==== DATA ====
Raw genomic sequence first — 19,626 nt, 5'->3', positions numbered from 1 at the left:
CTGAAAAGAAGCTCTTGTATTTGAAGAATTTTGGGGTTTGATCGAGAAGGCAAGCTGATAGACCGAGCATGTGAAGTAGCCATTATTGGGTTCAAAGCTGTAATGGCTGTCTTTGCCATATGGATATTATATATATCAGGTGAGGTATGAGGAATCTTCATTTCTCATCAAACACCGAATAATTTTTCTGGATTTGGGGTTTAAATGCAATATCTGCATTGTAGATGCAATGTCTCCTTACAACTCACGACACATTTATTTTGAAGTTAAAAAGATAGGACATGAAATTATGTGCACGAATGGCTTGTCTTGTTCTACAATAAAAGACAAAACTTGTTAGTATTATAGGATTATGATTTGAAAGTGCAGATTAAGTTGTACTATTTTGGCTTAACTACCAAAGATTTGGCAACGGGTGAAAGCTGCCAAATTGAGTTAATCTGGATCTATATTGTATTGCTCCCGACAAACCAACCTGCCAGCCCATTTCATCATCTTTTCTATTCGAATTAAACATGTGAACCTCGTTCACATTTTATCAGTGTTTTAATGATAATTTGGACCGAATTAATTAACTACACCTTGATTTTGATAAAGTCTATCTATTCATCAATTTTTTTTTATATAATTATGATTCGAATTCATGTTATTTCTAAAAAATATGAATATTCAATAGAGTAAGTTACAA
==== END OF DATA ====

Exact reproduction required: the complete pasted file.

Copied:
Raw genomic sequence first — 19,626 nt, 5'->3', positions numbered from 1 at the left:
CTGAAAAGAAGCTCTTGTATTTGAAGAATTTTGGGGTTTGATCGAGAAGGCAAGCTGATAGACCGAGCATGTGAAGTAGCCATTATTGGGTTCAAAGCTGTAATGGCTGTCTTTGCCATATGGATATTATATATATCAGGTGAGGTATGAGGAATCTTCATTTCTCATCAAACACCGAATAATTTTTCTGGATTTGGGGTTTAAATGCAATATCTGCATTGTAGATGCAATGTCTCCTTACAACTCACGACACATTTATTTTGAAGTTAAAAAGATAGGACATGAAATTATGTGCACGAATGGCTTGTCTTGTTCTACAATAAAAGACAAAACTTGTTAGTATTATAGGATTATGATTTGAAAGTGCAGATTAAGTTGTACTATTTTGGCTTAACTACCAAAGATTTGGCAACGGGTGAAAGCTGCCAAATTGAGTTAATCTGGATCTATATTGTATTGCTCCCGACAAACCAACCTGCCAGCCCATTTCATCATCTTTTCTATTCGAATTAAACATGTGAACCTCGTTCACATTTTATCAGTGTTTTAATGATAATTTGGACCGAATTAATTAACTACACCTTGATTTTGATAAAGTCTATCTATTCATCAATTTTTTTTTATATAATTATGATTCGAATTCATGTTATTTCTAAAAAATATGAATATTCAATAGAGTAAGTTACAA